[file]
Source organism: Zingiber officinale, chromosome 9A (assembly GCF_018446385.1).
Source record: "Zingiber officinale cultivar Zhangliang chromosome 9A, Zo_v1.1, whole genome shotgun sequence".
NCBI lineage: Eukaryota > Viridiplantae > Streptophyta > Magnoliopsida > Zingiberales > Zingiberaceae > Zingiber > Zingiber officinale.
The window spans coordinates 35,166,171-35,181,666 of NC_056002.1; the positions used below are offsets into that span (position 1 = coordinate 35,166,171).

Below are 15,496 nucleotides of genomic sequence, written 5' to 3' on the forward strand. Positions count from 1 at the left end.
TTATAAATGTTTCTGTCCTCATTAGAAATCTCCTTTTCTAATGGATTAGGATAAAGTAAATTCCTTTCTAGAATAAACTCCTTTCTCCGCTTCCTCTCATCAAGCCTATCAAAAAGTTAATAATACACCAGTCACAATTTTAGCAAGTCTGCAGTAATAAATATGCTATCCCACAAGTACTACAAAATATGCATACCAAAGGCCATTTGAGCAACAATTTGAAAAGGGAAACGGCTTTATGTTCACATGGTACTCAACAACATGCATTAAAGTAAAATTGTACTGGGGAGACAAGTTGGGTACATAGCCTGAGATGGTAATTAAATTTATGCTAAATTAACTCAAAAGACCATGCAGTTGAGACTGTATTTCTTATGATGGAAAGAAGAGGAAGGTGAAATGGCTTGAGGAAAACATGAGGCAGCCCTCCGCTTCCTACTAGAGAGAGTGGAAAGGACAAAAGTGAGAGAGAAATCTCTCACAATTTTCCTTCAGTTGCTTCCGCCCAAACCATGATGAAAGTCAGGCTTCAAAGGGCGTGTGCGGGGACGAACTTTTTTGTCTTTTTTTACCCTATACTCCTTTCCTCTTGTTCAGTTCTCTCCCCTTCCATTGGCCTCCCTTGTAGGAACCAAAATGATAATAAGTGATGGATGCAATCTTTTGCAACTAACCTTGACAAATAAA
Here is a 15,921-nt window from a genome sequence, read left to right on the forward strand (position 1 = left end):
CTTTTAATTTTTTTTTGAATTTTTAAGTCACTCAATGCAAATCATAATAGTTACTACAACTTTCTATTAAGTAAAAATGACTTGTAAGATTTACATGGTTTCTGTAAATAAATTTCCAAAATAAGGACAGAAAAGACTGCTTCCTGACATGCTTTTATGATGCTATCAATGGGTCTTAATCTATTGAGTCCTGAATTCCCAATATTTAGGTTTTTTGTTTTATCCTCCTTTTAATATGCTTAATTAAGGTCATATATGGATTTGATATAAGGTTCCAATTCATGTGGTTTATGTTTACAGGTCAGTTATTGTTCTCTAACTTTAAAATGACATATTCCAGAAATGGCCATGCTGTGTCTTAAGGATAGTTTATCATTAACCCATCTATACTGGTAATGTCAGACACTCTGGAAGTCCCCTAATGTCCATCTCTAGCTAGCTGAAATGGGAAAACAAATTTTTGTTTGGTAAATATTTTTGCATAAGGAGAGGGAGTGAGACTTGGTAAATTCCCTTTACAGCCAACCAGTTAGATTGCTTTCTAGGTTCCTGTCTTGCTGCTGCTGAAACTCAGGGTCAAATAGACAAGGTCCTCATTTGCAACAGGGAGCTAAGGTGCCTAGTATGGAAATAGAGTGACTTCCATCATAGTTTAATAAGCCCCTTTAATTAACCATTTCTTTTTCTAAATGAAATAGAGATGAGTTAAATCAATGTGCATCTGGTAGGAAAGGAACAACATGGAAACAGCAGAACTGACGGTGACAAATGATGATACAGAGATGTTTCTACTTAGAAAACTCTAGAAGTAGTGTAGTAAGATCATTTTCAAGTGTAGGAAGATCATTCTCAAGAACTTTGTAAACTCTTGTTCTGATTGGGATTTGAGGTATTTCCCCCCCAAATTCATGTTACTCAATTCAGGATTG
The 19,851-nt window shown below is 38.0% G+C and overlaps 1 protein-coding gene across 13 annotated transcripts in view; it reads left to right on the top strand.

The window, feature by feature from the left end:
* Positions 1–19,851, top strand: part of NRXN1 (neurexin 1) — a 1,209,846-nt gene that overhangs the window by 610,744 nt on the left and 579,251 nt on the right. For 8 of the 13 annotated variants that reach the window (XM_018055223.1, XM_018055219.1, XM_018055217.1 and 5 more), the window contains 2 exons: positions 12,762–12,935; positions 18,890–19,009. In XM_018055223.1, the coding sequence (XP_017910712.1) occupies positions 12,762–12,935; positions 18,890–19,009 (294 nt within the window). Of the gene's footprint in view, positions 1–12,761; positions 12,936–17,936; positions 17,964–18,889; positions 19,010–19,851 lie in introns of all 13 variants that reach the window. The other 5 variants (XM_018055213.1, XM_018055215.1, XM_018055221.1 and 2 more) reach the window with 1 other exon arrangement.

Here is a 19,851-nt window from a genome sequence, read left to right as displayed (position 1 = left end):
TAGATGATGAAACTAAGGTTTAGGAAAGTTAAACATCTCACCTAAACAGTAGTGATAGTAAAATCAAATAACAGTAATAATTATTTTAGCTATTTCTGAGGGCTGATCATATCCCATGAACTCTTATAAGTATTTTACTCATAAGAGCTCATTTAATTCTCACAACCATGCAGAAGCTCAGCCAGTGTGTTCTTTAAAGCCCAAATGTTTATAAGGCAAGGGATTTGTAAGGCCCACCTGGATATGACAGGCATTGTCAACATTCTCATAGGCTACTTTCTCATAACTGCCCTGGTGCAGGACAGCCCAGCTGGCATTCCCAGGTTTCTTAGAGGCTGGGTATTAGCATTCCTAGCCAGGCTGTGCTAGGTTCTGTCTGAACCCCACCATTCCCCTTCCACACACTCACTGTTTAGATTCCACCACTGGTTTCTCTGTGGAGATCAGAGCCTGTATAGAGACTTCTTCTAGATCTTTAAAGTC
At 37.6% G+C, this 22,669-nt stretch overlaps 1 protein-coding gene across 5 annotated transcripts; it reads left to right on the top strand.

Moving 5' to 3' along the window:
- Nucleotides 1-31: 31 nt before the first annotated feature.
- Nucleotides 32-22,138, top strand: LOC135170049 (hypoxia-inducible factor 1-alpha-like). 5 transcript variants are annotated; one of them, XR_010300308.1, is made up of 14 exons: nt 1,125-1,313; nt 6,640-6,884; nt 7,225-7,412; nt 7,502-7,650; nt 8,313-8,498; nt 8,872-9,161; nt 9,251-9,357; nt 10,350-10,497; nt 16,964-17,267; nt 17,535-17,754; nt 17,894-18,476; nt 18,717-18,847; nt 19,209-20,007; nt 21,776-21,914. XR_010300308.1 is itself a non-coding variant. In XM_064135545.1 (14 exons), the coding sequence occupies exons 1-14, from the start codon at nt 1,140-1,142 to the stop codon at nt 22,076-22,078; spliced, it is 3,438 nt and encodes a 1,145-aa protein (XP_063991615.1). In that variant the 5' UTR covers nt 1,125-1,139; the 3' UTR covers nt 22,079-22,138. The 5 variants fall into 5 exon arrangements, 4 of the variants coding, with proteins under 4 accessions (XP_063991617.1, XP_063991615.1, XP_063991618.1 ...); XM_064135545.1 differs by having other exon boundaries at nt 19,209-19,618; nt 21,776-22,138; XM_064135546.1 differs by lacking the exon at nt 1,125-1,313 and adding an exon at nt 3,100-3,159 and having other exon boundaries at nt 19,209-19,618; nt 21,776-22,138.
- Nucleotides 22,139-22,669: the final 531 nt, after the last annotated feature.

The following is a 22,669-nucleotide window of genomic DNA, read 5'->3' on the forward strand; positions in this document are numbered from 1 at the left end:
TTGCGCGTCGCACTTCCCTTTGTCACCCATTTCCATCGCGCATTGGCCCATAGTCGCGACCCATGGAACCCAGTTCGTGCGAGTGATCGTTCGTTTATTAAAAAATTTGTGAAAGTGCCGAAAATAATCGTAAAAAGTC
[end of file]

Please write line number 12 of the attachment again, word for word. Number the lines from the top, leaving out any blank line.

Here is a 19,851-nt window from a genome sequence, read left to right as displayed (position 1 = left end):